ETC crystalizes controls for Momentary spaces
Date Posted: 7/13/2021
Written by Marshall Bissett
ETC has its world headquarters in Wisconsin, the Dairy State and home to innumerable cheeseheads. So it was probably fate that ETC controls found their way into the Momentary, a former cheese factory renovated into a contemporary art space in northwest Arkansas.
“The name is a play on the word ‘contemporary’ and the idea of being in the moment. It also speaks to that fleeting quality found in music and performance,” says Lieven Bertels, director of the Momentary.
The Momentary is a satellite to Crystal Bridges Museum of American Art in Bentonville, Arkansas. The venues are separated by a 1.5 miles, but the design team for the Momentary spanned a bit more distance. Designers from Mexico to Chicago and points in between all contributed. Brian Ross of Lighting and Power Solutions (LPS), the local ETC rep, designed the lighting control network to serve the new arts center and was tasked with combining the specifications of the international design team. Not originally an ETC spec job, Ross was able to prove the abilities of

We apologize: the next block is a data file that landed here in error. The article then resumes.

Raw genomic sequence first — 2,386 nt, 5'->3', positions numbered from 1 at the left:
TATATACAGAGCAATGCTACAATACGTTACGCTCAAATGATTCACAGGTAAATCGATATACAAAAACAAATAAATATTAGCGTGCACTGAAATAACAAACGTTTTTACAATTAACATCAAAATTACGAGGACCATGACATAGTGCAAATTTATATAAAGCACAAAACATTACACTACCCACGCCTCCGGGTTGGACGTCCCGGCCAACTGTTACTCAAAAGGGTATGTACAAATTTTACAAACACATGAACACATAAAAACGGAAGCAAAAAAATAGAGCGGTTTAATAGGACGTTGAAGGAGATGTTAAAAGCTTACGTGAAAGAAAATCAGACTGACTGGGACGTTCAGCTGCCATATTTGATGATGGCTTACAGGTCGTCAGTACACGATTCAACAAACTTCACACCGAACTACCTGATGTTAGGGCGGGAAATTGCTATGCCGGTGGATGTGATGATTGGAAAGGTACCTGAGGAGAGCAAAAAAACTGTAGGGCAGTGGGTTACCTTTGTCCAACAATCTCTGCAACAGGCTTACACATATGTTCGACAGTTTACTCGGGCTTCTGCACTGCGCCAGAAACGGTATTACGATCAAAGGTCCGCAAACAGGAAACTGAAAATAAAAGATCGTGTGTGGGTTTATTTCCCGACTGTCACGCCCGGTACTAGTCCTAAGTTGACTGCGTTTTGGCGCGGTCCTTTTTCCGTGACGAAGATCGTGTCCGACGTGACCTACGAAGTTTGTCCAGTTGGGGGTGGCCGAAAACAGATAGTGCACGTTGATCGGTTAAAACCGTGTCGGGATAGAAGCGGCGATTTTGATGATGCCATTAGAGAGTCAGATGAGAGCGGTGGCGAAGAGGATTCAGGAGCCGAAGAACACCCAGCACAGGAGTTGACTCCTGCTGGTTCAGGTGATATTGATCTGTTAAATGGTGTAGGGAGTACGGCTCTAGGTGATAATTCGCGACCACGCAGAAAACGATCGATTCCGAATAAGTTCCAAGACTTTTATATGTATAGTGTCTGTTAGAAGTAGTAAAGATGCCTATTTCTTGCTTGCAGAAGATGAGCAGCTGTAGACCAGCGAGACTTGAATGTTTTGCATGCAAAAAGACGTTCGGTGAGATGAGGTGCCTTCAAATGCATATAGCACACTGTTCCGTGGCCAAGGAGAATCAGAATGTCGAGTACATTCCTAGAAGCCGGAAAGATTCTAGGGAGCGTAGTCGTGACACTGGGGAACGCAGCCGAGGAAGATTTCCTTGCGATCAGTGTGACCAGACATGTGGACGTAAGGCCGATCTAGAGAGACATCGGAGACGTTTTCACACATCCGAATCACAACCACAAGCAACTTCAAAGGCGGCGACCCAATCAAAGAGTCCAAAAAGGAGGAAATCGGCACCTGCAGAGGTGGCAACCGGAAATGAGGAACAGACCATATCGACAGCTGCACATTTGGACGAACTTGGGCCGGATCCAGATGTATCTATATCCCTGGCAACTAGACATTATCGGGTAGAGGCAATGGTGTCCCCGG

a Paradigm-based system to monitor and control the spaces in the 63,000-square-foot building via local and remote interfaces.
dozens of individual zone stations throughout gallery and supporting spaces. We have ETC’s
Paradigm Handheld Touchscreens scattered throughout building. You can walk around changing looks on the fly with them,” explains Ross. But that’s not the end of it.
Paradigm’s network capability allows the entire lighting system in the Momentary to be controlled remotely at Crystal Bridges using their existing network backbone. The museum can monitor and operate the lighting in the building across town on a dedicated touch screen with custom graphics, or on a virtual touchscreen employees can load as needed.
“In terms of the lighting itself the design has an enormous number of third-party lighting fixtures and tracks,” says Ross. “There’s a lot of 0-10 volt dimming, DMX control, and simple switched lighting.” Thanks to
Paradigm, the Momentary was able to use a common interface between the theatrical lighting in entertainment spaces and architectural controls in the art galleries. “That was the key to this job. There was no need for multiple interfaces for lighting effects.”
For Ross the biggest challenge was the sheer scale of the project. “Trying to blend documents from each design group and interpreting their nomenclature was tricky to say the least,” jokes Ross. Blending power requirements was the job of ten 48-way
Echo Relay Panels, and an additional 24-way rack for an exterior structure. An additional 12
Foundry dimmers throughout the space kept all the controls in the ETC family.